I am rather passionate when I speak about missions and I frequently get the question, “Are you saying that every Christian has to be a missionary?” That question makes me a little sad because it tells me something about the heart of the one that is asking.

When someone says, “Do I have to do that?” they reveal that the thing they are to do is something that they don’t want to do. The question shouldn’t be whether we have to be missionaries or even whether we get to be missionaries. Both of those questions make a judgment about what it would be like as a missionary, bad or good, and that isn’t the way that following Jesus works at all.

Jesus doesn’t call us to things that we like or to things that we dislike. He calls us to do what he wants and needs us to do. If he is lord of your life, then only he can be lord. Your feelings and preferences can’t be lord with him. You say “yes” to him first, and then ask him, “What is your request?”

Also, think about this. You don’t have to make all A’s to be a doctor. You just have to make at least a C. But what kind of doctor would aim for just C’s; for the bare minimum? Would you want to go to that doctor? She obviously isn’t interested in helping sick people. She became a doctor for the things that it could do for her, not for the things that she could do for others. That attitude is an insult to her patients that are paying her for health care services.

And, how about if, on the day you were married, your new spouse asked, “What is the bare minimum that I have to do in this marriage?” How would you feel if you heard that question? He obviously doesn’t love you; he just loves himself. The statement itself would be an insult to you.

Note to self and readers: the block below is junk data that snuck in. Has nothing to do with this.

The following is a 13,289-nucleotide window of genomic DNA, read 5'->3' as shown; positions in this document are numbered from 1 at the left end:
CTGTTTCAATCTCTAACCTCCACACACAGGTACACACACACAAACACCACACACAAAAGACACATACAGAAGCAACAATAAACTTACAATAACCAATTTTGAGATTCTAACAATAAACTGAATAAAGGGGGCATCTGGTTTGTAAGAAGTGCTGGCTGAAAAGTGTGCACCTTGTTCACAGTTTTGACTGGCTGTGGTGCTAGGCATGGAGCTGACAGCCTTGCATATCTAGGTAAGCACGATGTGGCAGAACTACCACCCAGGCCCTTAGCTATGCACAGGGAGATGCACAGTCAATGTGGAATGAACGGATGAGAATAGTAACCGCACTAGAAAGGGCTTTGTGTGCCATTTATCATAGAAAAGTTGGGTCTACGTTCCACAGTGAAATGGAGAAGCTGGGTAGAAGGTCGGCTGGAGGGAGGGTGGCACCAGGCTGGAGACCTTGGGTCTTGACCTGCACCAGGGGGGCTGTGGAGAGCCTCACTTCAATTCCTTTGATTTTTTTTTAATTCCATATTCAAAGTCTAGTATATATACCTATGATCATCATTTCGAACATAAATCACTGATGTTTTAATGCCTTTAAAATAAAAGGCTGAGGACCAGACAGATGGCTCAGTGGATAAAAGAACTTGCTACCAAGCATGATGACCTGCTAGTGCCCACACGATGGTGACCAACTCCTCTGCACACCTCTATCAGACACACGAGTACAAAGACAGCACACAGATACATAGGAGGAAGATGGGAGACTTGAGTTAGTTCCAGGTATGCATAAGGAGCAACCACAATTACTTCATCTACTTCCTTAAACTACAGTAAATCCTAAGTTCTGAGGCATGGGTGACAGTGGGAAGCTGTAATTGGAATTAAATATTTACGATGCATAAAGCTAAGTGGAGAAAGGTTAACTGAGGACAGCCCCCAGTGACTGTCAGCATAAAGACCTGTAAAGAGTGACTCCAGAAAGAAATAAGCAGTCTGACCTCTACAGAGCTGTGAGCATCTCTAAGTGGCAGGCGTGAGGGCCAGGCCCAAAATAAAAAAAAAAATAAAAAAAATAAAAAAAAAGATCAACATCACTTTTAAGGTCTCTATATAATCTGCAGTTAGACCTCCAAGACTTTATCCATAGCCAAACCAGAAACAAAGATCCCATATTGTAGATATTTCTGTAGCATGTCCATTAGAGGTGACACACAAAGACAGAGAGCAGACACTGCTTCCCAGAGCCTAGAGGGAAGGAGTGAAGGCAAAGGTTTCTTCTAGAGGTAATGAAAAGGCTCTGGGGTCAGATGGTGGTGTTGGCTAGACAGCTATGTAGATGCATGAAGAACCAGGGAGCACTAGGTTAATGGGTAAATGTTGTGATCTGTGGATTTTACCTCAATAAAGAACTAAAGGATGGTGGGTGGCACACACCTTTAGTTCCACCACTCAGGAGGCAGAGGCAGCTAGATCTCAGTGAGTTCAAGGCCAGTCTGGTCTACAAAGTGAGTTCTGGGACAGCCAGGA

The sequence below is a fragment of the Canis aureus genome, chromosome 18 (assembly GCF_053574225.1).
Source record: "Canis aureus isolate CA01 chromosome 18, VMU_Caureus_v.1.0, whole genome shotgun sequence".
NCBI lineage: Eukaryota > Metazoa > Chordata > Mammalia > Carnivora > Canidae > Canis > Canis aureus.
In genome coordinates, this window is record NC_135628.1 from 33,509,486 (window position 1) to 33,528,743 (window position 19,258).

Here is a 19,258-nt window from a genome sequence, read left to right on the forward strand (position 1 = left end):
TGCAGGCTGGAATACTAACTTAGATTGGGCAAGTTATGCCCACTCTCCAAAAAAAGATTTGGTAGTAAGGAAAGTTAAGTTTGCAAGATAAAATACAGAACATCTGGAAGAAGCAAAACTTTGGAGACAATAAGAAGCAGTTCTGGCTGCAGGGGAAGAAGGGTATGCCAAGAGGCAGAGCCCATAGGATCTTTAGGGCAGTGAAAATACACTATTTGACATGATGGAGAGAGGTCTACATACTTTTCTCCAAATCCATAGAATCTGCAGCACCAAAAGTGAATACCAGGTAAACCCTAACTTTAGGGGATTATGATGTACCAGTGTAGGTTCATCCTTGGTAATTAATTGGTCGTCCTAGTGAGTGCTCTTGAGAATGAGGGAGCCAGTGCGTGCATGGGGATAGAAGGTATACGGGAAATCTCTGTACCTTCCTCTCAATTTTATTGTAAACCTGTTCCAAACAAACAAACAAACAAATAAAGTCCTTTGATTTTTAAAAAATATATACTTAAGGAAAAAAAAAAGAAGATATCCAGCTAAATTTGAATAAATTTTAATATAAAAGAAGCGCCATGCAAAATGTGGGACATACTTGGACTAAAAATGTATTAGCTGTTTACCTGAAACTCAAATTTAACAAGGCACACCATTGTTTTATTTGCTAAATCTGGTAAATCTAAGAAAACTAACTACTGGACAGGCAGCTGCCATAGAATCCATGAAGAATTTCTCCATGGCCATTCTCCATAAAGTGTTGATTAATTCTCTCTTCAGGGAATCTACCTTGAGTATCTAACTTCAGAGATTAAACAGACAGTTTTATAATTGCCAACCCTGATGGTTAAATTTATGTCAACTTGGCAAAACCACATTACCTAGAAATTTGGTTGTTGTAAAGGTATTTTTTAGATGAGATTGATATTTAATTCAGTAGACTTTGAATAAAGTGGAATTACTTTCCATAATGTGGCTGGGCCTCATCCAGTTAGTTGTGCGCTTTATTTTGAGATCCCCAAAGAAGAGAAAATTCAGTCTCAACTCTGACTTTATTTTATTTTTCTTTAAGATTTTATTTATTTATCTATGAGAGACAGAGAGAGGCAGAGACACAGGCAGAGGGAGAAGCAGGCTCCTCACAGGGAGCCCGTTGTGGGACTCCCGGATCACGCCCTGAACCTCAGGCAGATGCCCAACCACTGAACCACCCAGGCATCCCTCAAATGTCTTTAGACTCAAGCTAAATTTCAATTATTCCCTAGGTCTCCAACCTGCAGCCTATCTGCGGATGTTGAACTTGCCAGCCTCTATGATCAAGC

If we ask questions like, “Do I have to be a missionary?” we are really asking Jesus, “What is the bare minimum that I have to do for you?” Do you see what an insult that is to the one who died for you? If He is our Lord, and we love him, then we are not looking to do the bare minimum. We are compelled from the inside to do our best for him in any way that we can.

You also can’t say that, “I don’t feel called to missions,” because your feelings aren’t relevant when your lord tells you what to do. On several occasions, Jesus did call and command his disciples to do missions–to take the gospel to all nations. I don’t now how an authentic disciple can wiggle out of, in some way, taking ownership of that command, or why they would want to.

For some of us, the best way that we can obey is for us to get out of our home country, go to a place that has never been evangelized, and get to work sharing the gospel. But, having done this for many years, I can tell you that us goers really need more prayer support, and I don’t mean a token prayer of “God bless the missionaries.” We need people to spend hours each month praying specifically for us and for unreached people groups. And, to be blunt, we need money, and lots of it. The cost of living is climbing in Asia and Africa, and the spread of the gospel, and the humanitarian work that we do, is greatly limited by the lack of funds.

Main point: The words, “No, lord,” are incompatible.

So what? In what way are you taking ownership of the Jesus’s command to make disciples of all nations?